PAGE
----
Ideasroom

Jack Vowles: So much commentary on so little

The past two weeks of coalition negotiations have been notable for so much commentary based on so little on which to comment. There have been criticisms of secret meetings that if they were really secret no one would know about. Although there have certainly been some of those too.

Coalition negotiations cannot be conducted in public. What we should expect is simple: a coalition or government agreement that lists what has been agreed, and what we can expect from that government over the next three years. And we cannot expect that level of detail after 7pm on the evening after an announcement has been made, when, as seems apparent, New Zealand First’s decision was announced to the parties concerned at the same time as to the public.

Despite statements from the parties concerned, the process has not been optimal. Elite behaviour within the framework of a proportional electoral system could and should be better than this. Government formation in New Zealand is notable for its absence of rules or a framework, as Victoria University’s Professor Jonathan Boston pointed out years ago. Early on, the Governor-General’s office opted out of any guidance role. As a result, New Zealand has not established a convention that the Governor-General should invite the leader of the largest party to have the first opportunity to negotiate with the pivotal party or parties to seek to form a government. In the absence of such a convention, an amendment to the Constitution Act would be required to establish such a process. This is very unlikely to happen.

Concurrent negotiations put much pressure on the pivotal party, while also giving it more leverage. Four Cabinet positions for New Zealand First is the result, with a ratio of New Zealand First to Labour seats of 46 to nine. The quality of agreements made under such conditions is likely to be less than ideal. An alternative process by which the largest party was first in the queue would probably take longer, not necessarily to everyone’s liking. But initial recognition of the party with the most votes might help to reduce perceptions of illegitimacy. There would be no guarantee the largest party could form a government: after a failure to reach an agreement, negotiations could begin with other parties. With a tradition of responsible caretaker government, taking longer to form a government might not be a bad thing. After 20 years of proportional representation, our political elites should be handling these matters better.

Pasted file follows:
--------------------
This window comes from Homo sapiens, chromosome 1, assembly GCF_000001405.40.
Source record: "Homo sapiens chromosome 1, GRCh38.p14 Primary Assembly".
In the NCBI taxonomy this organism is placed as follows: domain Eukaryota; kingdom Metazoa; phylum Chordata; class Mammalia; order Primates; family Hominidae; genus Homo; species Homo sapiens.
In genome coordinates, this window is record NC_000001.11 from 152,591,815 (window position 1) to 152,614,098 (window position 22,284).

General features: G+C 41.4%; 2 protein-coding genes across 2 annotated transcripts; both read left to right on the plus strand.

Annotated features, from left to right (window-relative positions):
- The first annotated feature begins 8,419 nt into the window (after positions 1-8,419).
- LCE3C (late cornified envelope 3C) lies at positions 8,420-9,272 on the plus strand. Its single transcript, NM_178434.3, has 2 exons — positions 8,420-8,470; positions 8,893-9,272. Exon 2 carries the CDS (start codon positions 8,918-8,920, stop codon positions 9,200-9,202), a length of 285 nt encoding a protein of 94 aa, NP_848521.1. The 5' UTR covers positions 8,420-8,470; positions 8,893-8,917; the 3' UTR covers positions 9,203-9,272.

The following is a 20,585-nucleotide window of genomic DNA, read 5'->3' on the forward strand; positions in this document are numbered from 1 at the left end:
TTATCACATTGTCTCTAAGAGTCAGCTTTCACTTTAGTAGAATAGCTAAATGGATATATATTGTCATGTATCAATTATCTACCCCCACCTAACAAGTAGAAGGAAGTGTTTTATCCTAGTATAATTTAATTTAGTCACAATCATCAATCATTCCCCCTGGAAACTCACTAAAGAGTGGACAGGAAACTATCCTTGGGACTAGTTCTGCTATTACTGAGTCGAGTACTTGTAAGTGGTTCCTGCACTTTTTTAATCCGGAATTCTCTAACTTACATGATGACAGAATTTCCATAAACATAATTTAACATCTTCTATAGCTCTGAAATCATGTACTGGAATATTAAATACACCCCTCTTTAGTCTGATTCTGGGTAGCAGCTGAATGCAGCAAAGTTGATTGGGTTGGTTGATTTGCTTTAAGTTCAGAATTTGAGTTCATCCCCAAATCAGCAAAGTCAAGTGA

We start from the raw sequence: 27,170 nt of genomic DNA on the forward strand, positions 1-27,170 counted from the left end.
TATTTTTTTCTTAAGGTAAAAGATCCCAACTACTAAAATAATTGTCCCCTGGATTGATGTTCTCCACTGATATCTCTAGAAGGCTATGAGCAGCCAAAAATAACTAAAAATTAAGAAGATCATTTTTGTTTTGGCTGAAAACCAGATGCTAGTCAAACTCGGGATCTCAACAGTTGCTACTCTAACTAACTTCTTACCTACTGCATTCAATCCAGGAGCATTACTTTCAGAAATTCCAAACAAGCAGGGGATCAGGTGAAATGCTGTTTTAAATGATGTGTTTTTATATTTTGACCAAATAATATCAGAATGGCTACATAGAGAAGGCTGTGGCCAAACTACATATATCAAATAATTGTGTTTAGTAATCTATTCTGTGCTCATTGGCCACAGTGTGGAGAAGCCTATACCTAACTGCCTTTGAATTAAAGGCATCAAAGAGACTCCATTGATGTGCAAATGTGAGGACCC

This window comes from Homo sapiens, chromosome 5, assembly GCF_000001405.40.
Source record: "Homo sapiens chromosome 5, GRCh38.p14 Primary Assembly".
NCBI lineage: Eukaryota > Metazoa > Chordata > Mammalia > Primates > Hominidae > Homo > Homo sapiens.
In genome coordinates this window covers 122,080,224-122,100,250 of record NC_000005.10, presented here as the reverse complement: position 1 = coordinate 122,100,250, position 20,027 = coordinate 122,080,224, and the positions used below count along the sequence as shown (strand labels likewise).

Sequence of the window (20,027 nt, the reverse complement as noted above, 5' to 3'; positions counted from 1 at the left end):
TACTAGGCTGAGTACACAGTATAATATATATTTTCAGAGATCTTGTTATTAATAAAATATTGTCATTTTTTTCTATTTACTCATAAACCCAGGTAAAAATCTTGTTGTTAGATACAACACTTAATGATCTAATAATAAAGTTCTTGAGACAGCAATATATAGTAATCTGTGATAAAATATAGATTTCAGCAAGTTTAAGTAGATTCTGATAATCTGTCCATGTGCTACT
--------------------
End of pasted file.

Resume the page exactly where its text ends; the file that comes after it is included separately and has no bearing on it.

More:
It is deeply ironic that certain television journalists should have been aggressively demanding further detail of the arrangements and yet television and even RNZ coverage ceased before the Green Party had finished its deliberations, and before National leader Bill English’s concession speech.

Because of New Zealand First’s leverage, no one involved has been keen to criticise Winston Peters’ handling of the situation. New Zealand First’s failure to directly engage with the Green Party in its negotiations in any apparent way throws doubt on how well a three-party arrangement will work in practice. It puts much pressure on the Labour leadership to keep the parties together. The significance of the Greens’ agreement to take three ministerial positions outside of Cabinet is dependent on the nature of the portfolios, and how much support for Green initiatives under those umbrellas will be conceded in the government agreement and in later Cabinet decisions.

Peters’ announcement of his party’s decision at a press conference run by his party alone also reduces confidence in the outcome. A joint announcement by the leaders of the parties to be in government would have provided a much better signal of the strength of the relationships established. But this would not have given Peters as much of the attention in which he seeks to bask on such occasions.

It is deeply ironic that certain television journalists should have been aggressively demanding further detail of the arrangements and yet television and even RNZ coverage ceased before the Green Party had finished its deliberations, and before National leader Bill English’s concession speech.

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